Ooh, La La

Warning: This contains some spoilers of “La La Land” and is best read after seeing the film.

Disclosure: I really, really like musicals. I love their Technicolor splendour; I love their gorgeous artistry; I love their unabashed joy and their heightened sense of tragedy. I love the costumes, the dance numbers, the elaborate set designs and the smart, witty dialogue. I get a ridiculous kick out of watching Fred and Ginger hoofing all over Art Deco sets, and I swoon like nobody’s business over Cyd Charisse using her legs the way a painter uses a brush. And the music – Ah, the music!

I La- La- love it.

The collaboration of song, dance and narrative storytelling amounts to a near perfect form of entertainment. And, in terms of cinema, musicals allow for the communication of a character’s internal thoughts – a genius way of getting around one of cinema’s biggest constraints, allowing characters to express feelings that dialogue never can. The songs, too, have the difficult task of having to propel the story, define characters and establish motivations; as well as being catchy and altogether musically interesting. In other words, it’s not easy. But when done well, there are few things like it.

And so, with that in mind, I come to “La La Land”, the new glitzy, glamourous musical from writer-director – and all-round whiz kid – Damien Chazelle. And if I’d fallen any harder for this film I’d probably have gotten a concussion. “La La Land” feels like it was made especially for me – every beat, every note, every nod, every frame. Remember that scene in “Sherlock Jr.” where Buster Keaton walks up to the screen in a movie theatre and literally falls into the movie? That’s exactly what I wanted to do while watching “La La Land”. I so desperately wanted to jump into the picture and dance in the purple-orange twilight with its stars Emma Stone and Ryan Gosling.

What can I say? I’m gaga for “La La”. It’s a gorgeous love letter to Old Hollywood, written in beautiful longhand and signed off with a ruby-red lipstick-marked kiss. It’s an ode to those that dare to dream – as foolish as they may sometimes seem. It’s a song to the hearts that ache; a raised glass to the messes we make. To the dreamers, the risk-takers, the romantic fools and the starry-eyed artists – here’s to them all. But “La La Land” is also a truly remarkable example of pure cinema – a trait shared by all great on-screen musicals. Many of the great movie musicals strike a balance between simplicity and complexity. And “La La Land” is a very simple story made with impeccable craft and extreme technical sophistication; but never so much so that it feels like it’s favouring technique over story.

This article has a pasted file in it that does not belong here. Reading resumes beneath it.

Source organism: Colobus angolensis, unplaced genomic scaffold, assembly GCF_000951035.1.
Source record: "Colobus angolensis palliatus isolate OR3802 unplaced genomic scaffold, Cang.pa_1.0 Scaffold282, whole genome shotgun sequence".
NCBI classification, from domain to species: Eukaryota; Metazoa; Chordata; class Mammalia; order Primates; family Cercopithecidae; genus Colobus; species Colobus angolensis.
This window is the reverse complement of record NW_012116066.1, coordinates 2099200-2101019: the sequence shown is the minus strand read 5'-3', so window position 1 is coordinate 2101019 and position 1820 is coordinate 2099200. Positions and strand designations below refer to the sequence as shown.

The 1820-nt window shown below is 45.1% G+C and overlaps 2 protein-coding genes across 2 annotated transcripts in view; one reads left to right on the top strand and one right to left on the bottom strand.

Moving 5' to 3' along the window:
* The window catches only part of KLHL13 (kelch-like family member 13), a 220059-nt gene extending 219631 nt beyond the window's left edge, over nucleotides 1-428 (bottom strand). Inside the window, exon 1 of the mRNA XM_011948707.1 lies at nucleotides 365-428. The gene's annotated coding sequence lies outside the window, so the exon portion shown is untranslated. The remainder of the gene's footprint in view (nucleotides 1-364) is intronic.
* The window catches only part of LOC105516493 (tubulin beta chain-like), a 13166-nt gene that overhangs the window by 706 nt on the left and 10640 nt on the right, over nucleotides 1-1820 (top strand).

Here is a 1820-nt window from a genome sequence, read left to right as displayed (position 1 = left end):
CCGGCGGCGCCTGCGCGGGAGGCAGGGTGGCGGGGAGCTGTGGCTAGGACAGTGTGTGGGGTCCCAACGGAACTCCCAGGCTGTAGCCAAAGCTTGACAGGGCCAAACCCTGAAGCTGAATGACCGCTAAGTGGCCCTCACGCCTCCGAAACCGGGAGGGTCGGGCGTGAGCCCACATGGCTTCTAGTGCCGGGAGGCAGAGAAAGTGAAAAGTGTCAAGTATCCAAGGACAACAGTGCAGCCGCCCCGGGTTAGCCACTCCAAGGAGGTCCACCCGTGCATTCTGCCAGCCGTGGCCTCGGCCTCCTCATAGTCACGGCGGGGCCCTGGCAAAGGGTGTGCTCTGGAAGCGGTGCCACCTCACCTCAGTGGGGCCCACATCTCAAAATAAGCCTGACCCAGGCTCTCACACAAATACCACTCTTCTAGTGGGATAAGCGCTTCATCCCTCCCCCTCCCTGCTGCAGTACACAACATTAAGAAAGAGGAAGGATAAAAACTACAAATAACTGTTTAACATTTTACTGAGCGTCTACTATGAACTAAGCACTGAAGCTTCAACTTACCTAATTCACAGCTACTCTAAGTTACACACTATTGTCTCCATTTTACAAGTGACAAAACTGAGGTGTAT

Mia (played brilliantly by Emma Stone) is a young aspiring actress hoping to get her big break in Hollywood. But, due to the cruel nature of Hollywood auditions, we start to wonder what will happen first: will Mia break into the movies, or will the movies break Mia? After a string of cute encounters in which the pair start off hating each other (a little nod to the old Astaire and Rogers movies of the ‘30s), Mia eventually falls in love with Sebastian (charmingly played by Ryan Gosling): a gifted, if slightly snobbish, jazz pianist who dreams of running his own club. These may seem like characters from dozens of other musicals (and in a sense they are), but that’s partly the point. “La La Land” plays with traditional musical tropes and audience expectations; in a sense deconstructing “the musical” whilst always paying homage to it.

Emma Stone and Ryan Gosling have never been better than they are here. Their chemistry is undeniable. They feel like an Old Hollywood pairing. Sure, their dancing is not going to trouble the legacy of classic hoofers like Gene Kelly or Eleanor Powell, and their singing isn’t exactly Marni Nixon or Ethel Merman, but it’s not supposed to be. “La La Land” is trying for something different; something more authentic and “real” than pitch-perfect vocals and immaculately executed tap dancing. Their far-from-perfect skills highlight the pair’s adorable, bumbling humanity – ordinary people set against extraordinary backdrops.

This, I feel, is because the film is pitched somewhere between a classic MGM-style musical from the ‘50s and a more melancholic Jacques Demy musical from the ‘60s. This balancing act is also reflected by the film’s structure. The first half is very MGM. The second half is very Demy. Together they complement each other beautifully, wonderfully setting up the film’s finale – a stunning “An American in Paris”-style dream sequence that is, quite simply, one of the most rapturous pieces of modern American cinema I’ve seen in a long time.

The film owes an enormous debt Demy; particularly his masterpiece, “The Umbrellas of Cherbourg”: a sumptuous, vividly coloured French operetta – and a film that boasts the best wallpaper in cinema history. No really, it does. But there’s also a little bit of “The Young Girls of Rochefort” in there too. (If you haven’t seen these two Demy films, incidentally, I urge you to check them out – particularly if you enjoyed “La La Land”. They really are spectacular.)